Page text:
I didn't find driving in Montreal/Quebec at all challenging, maybe because I live in a big city and am used to lots of traffic. One way streets were clearly marked with arrow signs, when you got close enough to the highways, lots of signs to direct you. The French directional words are very similar to English-est (east), ouest (west), sud (south) and nord (north).
I read somewhere that there is no "right on red" in Montreal.
Let me add that there's absolutely no need to rent a car if you are just going to be visiting Montreal, you can get anywhere you need to go via public transport, on foot or by taxi. We decided to rent a car because we were also visiting Quebec City and Montmorency Falls and didn't want to be tied to a bus schedule.
If you're coming north from the US, you will most likely be taking the Pont Champlain into downtown. This bridge can get extremely crowded and you can be sitting in traffice for quite a while (one time over an hour!).
As an alternative, you can continue on Route 20 north about 6 miles and take Pont Jacques Cartier. Stay in the left lane as you exit the bridge and continue north until you reach Sherbrooke. Make a left and this will take you into downtown.
NOTE: Do not take this on Sat and Wed nights in the summer - it will be shut down for the fireworks festival.
Just a few tips if you are from the US and want to drive in Montreal.
- Do not make a right on Red.
- A straight arrow means STRAIGHT. This gives pedestrians time to cross. When it turns to a solid green light you can turn right.
- A flashing green light means you can turn any way you want, left, right or straight.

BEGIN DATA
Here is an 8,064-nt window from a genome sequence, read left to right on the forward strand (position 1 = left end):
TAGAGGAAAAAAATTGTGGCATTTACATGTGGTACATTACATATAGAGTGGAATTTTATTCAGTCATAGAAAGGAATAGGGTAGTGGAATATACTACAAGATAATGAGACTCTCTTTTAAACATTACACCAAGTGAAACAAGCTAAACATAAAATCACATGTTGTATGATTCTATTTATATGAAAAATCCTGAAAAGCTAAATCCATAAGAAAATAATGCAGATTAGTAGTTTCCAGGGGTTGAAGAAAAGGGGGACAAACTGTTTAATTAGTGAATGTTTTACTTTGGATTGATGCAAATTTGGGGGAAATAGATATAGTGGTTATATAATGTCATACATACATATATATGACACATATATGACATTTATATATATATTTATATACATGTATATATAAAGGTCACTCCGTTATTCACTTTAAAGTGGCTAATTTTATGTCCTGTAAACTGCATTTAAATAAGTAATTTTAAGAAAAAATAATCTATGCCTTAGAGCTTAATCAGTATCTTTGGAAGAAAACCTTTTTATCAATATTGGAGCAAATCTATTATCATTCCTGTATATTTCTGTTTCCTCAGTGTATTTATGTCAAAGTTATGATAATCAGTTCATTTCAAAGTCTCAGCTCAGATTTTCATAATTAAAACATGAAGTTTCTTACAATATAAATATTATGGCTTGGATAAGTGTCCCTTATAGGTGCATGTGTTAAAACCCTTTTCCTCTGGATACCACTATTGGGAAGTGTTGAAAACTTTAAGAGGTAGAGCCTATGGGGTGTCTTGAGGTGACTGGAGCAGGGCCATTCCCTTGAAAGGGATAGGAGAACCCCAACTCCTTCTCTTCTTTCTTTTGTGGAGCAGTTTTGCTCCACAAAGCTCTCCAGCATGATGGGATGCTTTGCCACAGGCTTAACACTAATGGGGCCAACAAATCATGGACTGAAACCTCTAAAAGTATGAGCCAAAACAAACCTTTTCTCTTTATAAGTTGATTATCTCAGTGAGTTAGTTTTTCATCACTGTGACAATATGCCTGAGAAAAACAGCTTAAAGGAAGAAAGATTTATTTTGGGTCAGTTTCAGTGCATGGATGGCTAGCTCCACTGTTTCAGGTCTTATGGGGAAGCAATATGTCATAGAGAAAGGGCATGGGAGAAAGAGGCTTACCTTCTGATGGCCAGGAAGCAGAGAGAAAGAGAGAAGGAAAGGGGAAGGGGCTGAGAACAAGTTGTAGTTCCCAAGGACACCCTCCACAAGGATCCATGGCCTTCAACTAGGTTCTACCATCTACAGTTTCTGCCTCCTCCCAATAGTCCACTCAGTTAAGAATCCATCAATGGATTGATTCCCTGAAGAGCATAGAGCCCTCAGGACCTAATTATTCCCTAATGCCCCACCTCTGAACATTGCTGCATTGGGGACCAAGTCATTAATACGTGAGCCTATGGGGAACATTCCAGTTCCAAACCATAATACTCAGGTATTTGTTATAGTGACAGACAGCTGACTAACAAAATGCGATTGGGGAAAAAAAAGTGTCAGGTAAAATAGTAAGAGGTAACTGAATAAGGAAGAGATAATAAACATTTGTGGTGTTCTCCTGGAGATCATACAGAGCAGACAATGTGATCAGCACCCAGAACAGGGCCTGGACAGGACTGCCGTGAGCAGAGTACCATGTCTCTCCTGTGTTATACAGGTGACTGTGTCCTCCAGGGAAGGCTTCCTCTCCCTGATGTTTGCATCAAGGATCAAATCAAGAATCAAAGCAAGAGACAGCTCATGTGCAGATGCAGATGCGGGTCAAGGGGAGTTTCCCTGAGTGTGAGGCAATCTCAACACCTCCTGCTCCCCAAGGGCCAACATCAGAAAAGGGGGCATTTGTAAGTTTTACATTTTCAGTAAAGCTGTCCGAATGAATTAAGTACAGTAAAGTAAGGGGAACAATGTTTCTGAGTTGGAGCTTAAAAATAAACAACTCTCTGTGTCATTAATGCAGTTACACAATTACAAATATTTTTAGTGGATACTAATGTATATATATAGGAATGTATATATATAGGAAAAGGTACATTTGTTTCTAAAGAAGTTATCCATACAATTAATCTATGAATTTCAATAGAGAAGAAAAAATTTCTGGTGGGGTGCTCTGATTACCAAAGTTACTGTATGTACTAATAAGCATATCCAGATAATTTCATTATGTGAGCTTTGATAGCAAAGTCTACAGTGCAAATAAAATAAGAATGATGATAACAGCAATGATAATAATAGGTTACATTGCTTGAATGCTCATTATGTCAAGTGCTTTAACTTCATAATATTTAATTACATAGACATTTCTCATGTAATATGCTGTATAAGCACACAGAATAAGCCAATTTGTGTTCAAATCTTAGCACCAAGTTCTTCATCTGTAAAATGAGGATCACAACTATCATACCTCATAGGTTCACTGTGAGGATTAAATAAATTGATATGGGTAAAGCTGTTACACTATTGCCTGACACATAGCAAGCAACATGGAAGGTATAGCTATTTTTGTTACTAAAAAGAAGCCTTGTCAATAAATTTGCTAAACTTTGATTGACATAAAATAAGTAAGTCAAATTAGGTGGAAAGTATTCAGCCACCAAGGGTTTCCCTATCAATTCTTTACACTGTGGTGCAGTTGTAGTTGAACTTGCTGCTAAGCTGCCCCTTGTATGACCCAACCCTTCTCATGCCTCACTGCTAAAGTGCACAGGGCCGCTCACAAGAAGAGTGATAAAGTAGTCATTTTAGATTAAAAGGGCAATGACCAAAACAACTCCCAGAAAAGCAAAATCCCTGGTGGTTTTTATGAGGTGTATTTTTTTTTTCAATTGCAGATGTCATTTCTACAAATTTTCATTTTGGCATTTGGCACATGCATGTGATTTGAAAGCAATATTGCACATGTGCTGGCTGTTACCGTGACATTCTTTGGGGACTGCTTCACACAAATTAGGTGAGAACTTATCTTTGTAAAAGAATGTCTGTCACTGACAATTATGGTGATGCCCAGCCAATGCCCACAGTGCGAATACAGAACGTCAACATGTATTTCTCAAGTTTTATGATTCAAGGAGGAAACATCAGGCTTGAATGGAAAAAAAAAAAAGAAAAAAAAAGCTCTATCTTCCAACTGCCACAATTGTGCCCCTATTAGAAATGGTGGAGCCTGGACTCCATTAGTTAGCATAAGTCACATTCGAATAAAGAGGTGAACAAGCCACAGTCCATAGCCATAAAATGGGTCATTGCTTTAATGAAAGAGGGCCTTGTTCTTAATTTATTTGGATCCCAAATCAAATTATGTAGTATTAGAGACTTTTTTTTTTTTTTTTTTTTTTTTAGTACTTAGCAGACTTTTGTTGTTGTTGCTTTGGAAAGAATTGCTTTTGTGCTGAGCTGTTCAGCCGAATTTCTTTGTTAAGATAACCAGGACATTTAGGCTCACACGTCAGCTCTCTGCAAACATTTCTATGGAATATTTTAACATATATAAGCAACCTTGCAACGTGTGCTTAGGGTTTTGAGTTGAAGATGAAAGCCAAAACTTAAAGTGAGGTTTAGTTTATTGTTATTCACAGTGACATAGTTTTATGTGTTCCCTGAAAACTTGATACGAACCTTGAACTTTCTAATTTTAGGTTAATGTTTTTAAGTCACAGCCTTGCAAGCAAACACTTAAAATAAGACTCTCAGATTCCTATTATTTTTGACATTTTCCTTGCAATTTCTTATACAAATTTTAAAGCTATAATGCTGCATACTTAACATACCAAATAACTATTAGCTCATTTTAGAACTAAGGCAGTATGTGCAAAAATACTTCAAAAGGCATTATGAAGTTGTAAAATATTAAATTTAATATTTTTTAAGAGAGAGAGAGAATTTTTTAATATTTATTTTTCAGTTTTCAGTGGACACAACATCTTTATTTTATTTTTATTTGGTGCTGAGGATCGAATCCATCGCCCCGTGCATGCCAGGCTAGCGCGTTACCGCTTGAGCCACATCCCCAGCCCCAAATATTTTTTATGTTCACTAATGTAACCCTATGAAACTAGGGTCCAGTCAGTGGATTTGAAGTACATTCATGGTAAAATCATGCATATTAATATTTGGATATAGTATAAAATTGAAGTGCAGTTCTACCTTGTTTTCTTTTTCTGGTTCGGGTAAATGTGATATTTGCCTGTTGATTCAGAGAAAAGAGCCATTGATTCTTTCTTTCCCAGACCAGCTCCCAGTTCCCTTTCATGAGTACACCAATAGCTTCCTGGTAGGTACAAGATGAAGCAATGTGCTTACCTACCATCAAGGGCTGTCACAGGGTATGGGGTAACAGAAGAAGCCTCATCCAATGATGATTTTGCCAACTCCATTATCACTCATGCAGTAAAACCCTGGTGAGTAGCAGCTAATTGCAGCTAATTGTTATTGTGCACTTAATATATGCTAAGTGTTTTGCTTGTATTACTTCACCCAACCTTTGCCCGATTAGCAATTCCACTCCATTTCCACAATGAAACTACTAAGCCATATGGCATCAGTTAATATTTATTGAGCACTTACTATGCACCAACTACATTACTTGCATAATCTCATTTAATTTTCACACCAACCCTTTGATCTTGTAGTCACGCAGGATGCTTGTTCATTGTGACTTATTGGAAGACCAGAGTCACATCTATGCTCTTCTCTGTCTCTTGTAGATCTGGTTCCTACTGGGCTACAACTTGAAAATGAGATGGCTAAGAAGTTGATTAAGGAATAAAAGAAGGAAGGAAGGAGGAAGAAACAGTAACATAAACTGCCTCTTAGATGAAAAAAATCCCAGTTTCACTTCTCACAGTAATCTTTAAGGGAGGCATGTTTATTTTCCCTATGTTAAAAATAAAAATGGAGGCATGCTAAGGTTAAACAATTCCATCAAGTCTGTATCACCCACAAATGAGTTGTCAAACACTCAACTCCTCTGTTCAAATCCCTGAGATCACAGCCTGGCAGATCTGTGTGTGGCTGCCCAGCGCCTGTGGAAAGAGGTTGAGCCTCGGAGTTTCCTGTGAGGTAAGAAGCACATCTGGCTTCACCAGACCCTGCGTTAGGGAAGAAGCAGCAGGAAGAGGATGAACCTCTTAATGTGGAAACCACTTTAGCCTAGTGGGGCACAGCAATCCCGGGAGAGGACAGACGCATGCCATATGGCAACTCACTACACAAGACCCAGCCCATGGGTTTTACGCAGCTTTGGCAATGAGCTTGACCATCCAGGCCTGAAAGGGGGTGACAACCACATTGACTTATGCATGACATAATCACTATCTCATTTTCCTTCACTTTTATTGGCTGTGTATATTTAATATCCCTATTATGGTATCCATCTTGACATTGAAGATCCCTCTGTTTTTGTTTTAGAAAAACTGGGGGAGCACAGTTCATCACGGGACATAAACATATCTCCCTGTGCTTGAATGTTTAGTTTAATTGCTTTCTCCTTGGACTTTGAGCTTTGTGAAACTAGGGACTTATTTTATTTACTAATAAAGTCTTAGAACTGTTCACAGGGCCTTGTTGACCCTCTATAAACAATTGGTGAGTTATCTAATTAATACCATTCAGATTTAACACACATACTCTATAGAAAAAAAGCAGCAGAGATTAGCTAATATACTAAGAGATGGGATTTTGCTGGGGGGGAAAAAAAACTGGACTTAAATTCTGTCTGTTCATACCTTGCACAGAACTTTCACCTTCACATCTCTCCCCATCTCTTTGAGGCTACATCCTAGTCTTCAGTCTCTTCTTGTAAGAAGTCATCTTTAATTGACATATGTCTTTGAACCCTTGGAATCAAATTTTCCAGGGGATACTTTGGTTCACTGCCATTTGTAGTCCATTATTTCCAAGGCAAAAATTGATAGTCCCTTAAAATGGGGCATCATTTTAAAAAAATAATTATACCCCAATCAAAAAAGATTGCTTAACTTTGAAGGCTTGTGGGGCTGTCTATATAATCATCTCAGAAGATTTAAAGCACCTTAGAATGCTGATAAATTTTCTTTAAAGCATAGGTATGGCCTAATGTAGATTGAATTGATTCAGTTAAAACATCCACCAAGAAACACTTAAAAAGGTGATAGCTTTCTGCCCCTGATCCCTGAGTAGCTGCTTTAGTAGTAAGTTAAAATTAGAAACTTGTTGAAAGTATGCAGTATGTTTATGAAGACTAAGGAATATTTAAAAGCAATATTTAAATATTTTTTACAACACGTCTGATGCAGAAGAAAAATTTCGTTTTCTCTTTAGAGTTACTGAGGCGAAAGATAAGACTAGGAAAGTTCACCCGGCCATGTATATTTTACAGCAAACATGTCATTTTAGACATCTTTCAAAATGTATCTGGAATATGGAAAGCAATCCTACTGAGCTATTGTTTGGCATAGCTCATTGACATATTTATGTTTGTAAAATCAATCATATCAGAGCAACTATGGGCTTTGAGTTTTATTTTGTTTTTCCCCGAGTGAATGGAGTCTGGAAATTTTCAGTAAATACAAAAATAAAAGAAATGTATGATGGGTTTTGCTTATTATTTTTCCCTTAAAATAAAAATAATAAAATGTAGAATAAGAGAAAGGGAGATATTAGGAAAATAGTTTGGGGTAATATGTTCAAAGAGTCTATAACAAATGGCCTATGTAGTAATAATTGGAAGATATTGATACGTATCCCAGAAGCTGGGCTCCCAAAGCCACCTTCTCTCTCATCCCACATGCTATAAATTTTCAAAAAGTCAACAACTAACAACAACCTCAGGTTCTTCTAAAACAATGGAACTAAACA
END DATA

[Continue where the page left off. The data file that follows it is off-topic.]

- The roads are in terrible shape. If you drive, park your car and take the metro. It will take you everywhere you want to go.
In Montreal, our roads are TERRIBLE! I know of people whose airbags deployed because they drove through a BIG pothole... No joke. Our rims get dented, our tires ruined, our backbones hurt! This is NO joke. I am embaressed at the state of our roads! Take the Metro!
The Larentides is full of places that you can only reach by car, and these ones are the special places to see. Pierre and I are very brave men, and we decided to face the winter and spend some days in his chalet in front of Lac Mitchel...you really have to drive with attention because the roads are puer snow and ice!
But for sure you will never forget such a fabulous moment!
January 25th, 2005
It is a nightmarish situation you do not want to be. If you happen to be in the traffic specially at this point during the rush hour, be extra patient particularly when you are taking the 520 exit you have to wait for a free passage. Sometimes it will take you 30 to 45 minutes just for that spot.
The picture tells you all. It is a helluva mess you do not want to be when you are in a rush.
To see the paranoia of the traffic in a panoramic shot, click here.
while it's legal everywhere else in north america (except NYC), and recently quebec signed on, turning right on red is still prohibited in montreal. this is mainly for several reasons... streets are narrow, hard to see and make a right turn cleanly, pedestrians are plentiful and still aren't used to it... and there's rumours of a political reason as well. whatever it is, don't do it.. cops are always looking for out of town cars to tag.
Montrealers tend to have heavy feet when it comes to driving. While the speed limit is 100km'h most locals drive 120km/s on the highway. I don't suggest you brake the law, but going with the flow of traffic generally works and keeps people around you from waving their fists at you.
Montreal is not a "road rage" city so you don't need to worry about :)
You cannot turn right on red lights in Montreal. And the red light means that you must stop. Some people in Montreal seem to not know this either ;)
Getting there was easy, straightforward driving (well, I wasn't driving, lol!). From northern NJ, NY area, it took between 6 and 7 hours up the New York Thruway, Rt 87. We got to the border crossing at about 5pm and waited at customs for about an hour, which was a pain! We plan on returning often~it's so close, but you feel like you are far away on vacation!